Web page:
Last Step: After making these decisions, talk to the people you’d like to designate.  They can turn down the responsibility if/when the time comes.  Better to have those conversations now.  (We’d be happy to be a part of that conversation to explain their responsibilities. Just let us know!)

An estate plan is one of the most important pieces of your financial health, but it's also the most overlooked (and therefore undone).  Make sure you have one.  It's not for you.  It's for the loved ones you'd leave behind. 

Do You Need an Estate Plan?

I don't know. Do you have a kid?

Yes? Then absolutely.

Why?

If you and your spouse get hit by a bus tomorrow, guess who decides who takes care of your little one?

Grandma? Your sister?

Nope. The State of California (or wherever you live).

There's something called the probate court. It's the court that decides what happens to your children (and stuff) if you're gone…

…unless you have an estate plan.

If you have an estate plan, then the probate court doesn't make any decisions for you. YOU decide what happens to your kids and stuff if you're gone.

So do you need an estate plan? Only if you don't want some judge making those decisions for you.

But where do you start? What decisions do you need to make? What do other people like you do?

There's 3 steps:

1. Decide:

a. Who will take care of your kids?
b. Who will take care of the money for your kids?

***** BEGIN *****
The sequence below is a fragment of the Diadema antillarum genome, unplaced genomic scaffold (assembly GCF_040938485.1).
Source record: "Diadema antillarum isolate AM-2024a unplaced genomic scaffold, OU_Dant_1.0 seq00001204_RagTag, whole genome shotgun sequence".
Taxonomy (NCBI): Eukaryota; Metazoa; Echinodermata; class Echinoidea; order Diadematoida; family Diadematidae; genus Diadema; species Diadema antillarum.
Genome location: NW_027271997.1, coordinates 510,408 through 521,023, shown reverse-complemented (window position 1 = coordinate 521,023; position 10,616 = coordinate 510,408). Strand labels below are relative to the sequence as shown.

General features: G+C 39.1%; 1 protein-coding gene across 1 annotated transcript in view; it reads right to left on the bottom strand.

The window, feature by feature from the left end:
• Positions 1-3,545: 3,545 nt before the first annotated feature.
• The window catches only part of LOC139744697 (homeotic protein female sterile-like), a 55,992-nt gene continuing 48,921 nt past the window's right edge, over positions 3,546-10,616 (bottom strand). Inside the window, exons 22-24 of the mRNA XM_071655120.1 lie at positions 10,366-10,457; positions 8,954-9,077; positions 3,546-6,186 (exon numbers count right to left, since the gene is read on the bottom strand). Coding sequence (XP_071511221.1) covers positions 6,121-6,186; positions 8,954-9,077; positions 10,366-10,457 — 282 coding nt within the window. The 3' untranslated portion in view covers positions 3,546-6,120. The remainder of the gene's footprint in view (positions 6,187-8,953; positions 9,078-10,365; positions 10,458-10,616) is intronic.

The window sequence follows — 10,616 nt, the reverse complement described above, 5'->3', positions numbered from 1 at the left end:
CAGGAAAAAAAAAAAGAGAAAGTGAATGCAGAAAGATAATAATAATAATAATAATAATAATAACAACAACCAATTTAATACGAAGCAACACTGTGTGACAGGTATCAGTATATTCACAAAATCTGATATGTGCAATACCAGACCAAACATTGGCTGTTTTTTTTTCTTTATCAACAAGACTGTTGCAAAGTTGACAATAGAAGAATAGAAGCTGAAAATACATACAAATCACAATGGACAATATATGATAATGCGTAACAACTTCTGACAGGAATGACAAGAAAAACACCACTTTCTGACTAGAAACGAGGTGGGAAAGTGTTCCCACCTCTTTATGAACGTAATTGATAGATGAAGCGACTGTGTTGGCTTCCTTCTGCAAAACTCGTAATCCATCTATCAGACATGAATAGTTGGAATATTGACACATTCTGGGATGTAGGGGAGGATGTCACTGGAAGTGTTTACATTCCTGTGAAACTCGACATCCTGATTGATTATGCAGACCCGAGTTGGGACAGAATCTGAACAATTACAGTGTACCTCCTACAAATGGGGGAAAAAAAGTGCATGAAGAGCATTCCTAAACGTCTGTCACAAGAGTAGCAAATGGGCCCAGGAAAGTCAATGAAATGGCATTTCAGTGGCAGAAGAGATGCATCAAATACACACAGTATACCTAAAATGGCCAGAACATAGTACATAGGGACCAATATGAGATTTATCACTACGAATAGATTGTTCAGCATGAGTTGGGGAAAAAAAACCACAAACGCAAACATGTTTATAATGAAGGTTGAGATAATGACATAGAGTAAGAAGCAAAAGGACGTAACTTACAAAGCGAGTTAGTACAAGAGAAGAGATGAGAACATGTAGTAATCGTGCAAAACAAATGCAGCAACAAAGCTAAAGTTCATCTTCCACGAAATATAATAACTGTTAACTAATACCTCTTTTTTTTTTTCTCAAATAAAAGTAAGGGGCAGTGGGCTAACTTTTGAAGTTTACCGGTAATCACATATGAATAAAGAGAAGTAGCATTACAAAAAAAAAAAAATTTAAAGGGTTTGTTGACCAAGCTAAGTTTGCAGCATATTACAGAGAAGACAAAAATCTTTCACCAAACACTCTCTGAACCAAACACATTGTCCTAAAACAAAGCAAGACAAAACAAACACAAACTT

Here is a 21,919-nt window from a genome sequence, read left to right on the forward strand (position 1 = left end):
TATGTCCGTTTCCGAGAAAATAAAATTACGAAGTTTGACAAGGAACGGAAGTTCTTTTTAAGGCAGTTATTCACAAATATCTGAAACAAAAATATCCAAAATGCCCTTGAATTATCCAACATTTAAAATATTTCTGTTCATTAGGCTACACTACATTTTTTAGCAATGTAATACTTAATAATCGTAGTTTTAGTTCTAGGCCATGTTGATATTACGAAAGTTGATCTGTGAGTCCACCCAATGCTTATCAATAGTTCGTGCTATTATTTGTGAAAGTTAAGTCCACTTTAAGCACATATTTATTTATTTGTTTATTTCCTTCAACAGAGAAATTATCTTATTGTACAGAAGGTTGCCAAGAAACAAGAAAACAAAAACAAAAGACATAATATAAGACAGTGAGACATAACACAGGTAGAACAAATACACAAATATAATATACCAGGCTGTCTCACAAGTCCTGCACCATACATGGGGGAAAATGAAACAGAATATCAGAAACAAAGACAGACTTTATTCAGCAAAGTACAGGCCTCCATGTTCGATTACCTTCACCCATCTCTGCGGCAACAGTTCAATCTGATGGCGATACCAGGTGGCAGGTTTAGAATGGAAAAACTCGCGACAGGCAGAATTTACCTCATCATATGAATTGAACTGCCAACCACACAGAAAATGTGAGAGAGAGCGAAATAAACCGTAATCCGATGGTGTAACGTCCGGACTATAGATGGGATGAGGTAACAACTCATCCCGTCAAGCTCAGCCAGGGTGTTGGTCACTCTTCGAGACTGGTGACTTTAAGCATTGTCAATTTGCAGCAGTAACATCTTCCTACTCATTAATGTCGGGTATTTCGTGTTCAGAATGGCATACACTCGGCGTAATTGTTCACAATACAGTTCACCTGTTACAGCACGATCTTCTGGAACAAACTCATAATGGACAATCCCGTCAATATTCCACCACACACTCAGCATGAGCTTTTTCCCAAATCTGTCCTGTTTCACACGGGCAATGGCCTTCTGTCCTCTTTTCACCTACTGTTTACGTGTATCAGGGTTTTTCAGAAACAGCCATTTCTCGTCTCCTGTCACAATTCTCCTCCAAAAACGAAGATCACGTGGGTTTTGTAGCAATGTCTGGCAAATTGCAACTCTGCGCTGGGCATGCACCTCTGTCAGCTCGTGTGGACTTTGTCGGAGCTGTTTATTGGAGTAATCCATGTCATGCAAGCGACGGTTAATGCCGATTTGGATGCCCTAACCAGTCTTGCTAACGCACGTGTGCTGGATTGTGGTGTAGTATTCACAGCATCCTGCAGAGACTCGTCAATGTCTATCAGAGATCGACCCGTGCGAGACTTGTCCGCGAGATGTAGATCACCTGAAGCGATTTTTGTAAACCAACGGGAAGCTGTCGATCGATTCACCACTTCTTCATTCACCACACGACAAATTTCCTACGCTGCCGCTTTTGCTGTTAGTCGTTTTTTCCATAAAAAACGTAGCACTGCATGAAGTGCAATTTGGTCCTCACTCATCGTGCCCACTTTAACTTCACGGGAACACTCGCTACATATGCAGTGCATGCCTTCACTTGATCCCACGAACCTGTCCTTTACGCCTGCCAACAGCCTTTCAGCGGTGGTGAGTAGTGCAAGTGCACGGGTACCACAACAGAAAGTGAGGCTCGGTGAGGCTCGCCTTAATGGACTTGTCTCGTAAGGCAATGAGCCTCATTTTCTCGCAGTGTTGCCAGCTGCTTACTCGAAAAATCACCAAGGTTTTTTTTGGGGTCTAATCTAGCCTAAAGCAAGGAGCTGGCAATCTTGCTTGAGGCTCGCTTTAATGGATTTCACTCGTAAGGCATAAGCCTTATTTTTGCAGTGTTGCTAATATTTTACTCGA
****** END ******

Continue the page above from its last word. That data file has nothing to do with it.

c. What can they use your money for?

2. Talk: Discuss your decisions with those you've designated. Make sure they are up to the task.

3. Draft: Make your decisions official (and legal) by creating an estate plan with an estate attorney.

Pretty simple, right?

You'd think. Just wait until you try to do it. On average, it takes our Financial Zen members 3-6 months to make the decisions and talk to their people.

We're not estate attorneys, but we quarterback our Financial Zen members through the process. So if you want some help getting pointed in the right direction, schedule a few minutes with us.

BONUS TIP: A will is NOT an estate plan. This is a common source of confusion. Even if you have a will, your kids (and your stuff) will go through probate court.

DISCLAIMER:  This publication is for educational purposes only and should not be considered financial, tax or legal advice.  These statements have been simplified for illustration purposes.  Consult your financial planner or tax advisor for help with your specific situation.